Vayeshev: You should have stopped me!

When I’m driving with my wife, I express annoyance when she tells me where to turn.  But what annoys me even more is her remaining quiet, as a result of my first complaint, when I make a wrong turn!  

This is similar to a story told by the great Jewish ethicist, the Chofetz Chayim (Rabbi Yisrael Meir Kagan, 1839-1933).  A man was arrested for doing something illegal, and asked the police to take him to his Rabbi before placing him in jail.  Upon confronting his Rabbi, the arrested man censured him, “Why did you let me do those things? Why didn’t you warn me that eventually I would be caught?” 

In this week’s Torah portion, Joseph’s brothers sell him into captivity.  They intend to kill him, but their leader, Judah, persuades them to merely sell him.  The Torah then states, somewhat cryptically, “And it came to pass at that time that Yehuda went down from his brothers.” (Genesis 38:1).  Rashi explains that when the brothers saw how their father Jacob grieved over the news that Joseph was (supposedly) dead, they “demoted” Judah as their leader.  They blamed their father’s grief on Judah, claiming, “You said to sell him.  Had you said to return him, we would have listed to you.”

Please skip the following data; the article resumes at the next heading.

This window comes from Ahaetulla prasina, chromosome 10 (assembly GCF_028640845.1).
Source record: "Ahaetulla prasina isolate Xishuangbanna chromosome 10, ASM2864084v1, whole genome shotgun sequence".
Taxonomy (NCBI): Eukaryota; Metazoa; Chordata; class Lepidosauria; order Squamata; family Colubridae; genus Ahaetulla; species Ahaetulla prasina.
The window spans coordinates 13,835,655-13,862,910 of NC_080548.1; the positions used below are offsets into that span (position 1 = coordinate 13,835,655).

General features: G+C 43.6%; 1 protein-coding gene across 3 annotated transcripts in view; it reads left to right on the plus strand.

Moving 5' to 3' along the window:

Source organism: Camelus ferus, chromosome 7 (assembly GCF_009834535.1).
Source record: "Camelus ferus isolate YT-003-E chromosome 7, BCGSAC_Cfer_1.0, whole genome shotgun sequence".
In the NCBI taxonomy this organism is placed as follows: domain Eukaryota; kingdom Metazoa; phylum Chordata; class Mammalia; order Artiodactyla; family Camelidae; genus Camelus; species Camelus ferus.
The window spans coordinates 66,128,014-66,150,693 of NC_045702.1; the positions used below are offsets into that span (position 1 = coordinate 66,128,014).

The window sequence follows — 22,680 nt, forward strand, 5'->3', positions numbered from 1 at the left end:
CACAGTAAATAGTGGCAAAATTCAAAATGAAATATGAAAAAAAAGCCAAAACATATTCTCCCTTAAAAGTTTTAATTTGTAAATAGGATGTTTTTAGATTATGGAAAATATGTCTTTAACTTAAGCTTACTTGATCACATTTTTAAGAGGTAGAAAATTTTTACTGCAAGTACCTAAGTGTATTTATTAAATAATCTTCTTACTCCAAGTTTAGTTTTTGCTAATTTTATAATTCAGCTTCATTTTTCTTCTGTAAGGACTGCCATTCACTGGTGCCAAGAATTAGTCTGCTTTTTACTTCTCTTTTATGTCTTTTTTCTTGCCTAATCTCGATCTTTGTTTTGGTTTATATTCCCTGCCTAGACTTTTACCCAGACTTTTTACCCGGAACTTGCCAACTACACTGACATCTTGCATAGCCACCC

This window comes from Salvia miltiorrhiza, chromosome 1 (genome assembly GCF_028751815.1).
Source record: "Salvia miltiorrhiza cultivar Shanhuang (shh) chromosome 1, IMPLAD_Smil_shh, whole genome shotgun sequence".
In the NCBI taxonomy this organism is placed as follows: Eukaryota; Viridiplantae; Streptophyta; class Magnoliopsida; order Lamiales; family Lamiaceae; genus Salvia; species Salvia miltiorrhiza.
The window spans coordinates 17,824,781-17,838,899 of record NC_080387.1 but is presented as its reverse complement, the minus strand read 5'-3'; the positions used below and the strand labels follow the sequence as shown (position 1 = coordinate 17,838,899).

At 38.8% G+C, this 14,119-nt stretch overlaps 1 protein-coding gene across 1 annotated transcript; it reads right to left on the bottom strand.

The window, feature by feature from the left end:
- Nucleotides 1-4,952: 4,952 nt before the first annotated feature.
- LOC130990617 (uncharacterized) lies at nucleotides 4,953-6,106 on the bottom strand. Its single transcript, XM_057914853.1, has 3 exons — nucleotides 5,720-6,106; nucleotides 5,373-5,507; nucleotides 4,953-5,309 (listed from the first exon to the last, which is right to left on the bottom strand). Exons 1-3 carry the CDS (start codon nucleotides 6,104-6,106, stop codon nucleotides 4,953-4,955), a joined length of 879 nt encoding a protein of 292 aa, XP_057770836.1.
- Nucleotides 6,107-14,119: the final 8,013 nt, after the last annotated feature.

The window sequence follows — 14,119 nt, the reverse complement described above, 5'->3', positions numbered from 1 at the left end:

We often fail to rebuke others for their misconduct for fear of alienating them and/or because we feel it’s “none of our business” (which might really mean that we want others to “mind their own business” and not rebuke us when we are doing wrong).  But our sages recognized that we have a tendency to blame others for our improprieties -- including blaming them for not “stopping us.”  

The ethical lesson they derived is that if we refrain from legitimately rebuking others, they will eventually be angry at us for it.  It’s best to rebuke when the situation calls for it (albeit privately and emphasizing that we do so in the violator’s best interest).  Doing so offers the best opportunity for preventing impropriety – and blame for others' misdeeds.  

Shabbat Shalom!

Reference: Zelig Pliskin, Love Your Neighbor, 110-111. 



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A bird that you set free may be caught again, but a word that escapes your lips will not return.
Jewish Proverb